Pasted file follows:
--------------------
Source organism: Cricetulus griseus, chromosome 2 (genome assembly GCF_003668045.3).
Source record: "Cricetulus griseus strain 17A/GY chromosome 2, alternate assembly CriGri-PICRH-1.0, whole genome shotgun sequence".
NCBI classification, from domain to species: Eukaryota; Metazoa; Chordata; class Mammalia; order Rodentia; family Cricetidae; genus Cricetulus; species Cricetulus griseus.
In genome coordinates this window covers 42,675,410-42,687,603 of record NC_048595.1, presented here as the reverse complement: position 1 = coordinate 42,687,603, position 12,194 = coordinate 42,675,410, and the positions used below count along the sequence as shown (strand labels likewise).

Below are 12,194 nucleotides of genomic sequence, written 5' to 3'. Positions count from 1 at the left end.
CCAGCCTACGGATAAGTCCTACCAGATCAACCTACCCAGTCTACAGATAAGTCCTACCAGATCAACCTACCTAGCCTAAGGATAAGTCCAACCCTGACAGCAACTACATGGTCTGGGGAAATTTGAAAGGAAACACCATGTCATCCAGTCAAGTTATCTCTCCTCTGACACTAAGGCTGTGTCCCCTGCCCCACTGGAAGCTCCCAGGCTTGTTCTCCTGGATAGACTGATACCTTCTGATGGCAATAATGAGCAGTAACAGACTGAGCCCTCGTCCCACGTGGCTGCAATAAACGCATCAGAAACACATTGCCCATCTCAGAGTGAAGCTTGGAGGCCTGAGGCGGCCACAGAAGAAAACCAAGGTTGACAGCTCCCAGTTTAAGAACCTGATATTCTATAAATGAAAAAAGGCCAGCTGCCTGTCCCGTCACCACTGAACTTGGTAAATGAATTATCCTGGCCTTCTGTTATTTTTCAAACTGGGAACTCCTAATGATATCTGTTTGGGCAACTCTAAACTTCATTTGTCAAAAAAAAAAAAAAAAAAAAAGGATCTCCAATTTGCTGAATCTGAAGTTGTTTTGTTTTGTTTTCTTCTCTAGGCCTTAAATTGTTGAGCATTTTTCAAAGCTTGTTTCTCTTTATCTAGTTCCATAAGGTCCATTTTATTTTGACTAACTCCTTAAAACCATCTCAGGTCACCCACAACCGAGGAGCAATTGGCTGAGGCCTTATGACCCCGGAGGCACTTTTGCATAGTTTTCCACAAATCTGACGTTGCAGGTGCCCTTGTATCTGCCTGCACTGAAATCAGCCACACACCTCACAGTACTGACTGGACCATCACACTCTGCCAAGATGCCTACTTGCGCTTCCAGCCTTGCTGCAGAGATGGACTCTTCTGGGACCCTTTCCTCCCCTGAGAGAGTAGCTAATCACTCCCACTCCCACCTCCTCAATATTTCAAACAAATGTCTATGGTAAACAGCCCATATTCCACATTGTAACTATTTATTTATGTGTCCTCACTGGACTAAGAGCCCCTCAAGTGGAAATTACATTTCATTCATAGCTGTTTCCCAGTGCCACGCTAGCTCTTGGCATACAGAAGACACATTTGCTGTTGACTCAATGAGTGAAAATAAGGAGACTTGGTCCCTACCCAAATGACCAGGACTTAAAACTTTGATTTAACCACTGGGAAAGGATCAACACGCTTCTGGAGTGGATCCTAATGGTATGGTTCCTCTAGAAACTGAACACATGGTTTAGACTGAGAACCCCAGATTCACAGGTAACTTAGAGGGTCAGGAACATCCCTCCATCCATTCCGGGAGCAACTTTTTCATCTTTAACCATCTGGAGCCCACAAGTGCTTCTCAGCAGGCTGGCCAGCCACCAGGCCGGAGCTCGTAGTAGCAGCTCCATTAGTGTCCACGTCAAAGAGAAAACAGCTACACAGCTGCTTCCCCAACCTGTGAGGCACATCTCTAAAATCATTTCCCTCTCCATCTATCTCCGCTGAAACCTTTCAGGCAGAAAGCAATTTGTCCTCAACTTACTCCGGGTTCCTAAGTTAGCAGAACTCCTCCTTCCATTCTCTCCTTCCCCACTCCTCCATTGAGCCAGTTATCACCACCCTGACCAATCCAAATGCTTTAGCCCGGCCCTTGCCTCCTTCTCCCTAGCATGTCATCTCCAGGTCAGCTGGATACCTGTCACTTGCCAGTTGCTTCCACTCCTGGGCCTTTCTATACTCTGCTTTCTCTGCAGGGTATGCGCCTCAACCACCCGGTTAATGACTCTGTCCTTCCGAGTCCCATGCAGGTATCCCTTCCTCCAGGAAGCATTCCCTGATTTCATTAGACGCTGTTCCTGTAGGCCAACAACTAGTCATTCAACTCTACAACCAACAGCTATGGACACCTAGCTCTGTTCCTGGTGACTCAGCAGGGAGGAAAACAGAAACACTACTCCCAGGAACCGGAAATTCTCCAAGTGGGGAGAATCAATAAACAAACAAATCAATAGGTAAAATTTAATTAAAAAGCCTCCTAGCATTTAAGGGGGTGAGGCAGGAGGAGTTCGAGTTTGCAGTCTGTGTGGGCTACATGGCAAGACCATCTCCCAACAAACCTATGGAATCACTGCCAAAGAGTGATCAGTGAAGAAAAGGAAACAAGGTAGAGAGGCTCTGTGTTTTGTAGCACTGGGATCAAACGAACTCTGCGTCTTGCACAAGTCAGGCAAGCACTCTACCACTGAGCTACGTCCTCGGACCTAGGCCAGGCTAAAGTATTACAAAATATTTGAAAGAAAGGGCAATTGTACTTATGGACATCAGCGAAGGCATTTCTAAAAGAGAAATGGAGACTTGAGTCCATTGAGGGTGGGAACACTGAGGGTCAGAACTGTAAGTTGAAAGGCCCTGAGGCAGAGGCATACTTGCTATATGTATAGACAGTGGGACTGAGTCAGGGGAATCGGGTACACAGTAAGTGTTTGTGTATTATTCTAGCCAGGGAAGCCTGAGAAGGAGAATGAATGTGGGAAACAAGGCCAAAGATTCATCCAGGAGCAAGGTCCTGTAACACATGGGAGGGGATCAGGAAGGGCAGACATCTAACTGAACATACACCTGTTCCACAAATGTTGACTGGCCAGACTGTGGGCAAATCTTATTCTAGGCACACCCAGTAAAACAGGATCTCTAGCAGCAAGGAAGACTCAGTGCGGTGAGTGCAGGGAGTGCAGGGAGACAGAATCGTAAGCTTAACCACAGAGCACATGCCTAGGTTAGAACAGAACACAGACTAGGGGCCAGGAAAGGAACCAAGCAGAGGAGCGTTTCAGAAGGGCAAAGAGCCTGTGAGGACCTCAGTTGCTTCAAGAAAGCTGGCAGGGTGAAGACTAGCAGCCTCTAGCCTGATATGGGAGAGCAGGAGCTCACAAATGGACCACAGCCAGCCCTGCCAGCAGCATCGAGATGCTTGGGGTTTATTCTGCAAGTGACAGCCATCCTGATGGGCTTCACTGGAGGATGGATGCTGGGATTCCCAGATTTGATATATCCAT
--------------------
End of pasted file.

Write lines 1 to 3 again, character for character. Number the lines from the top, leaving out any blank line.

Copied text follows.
Source organism: Cricetulus griseus, chromosome 2 (genome assembly GCF_003668045.3).
Source record: "Cricetulus griseus strain 17A/GY chromosome 2, alternate assembly CriGri-PICRH-1.0, whole genome shotgun sequence".
NCBI classification, from domain to species: Eukaryota; Metazoa; Chordata; class Mammalia; order Rodentia; family Cricetidae; genus Cricetulus; species Cricetulus griseus.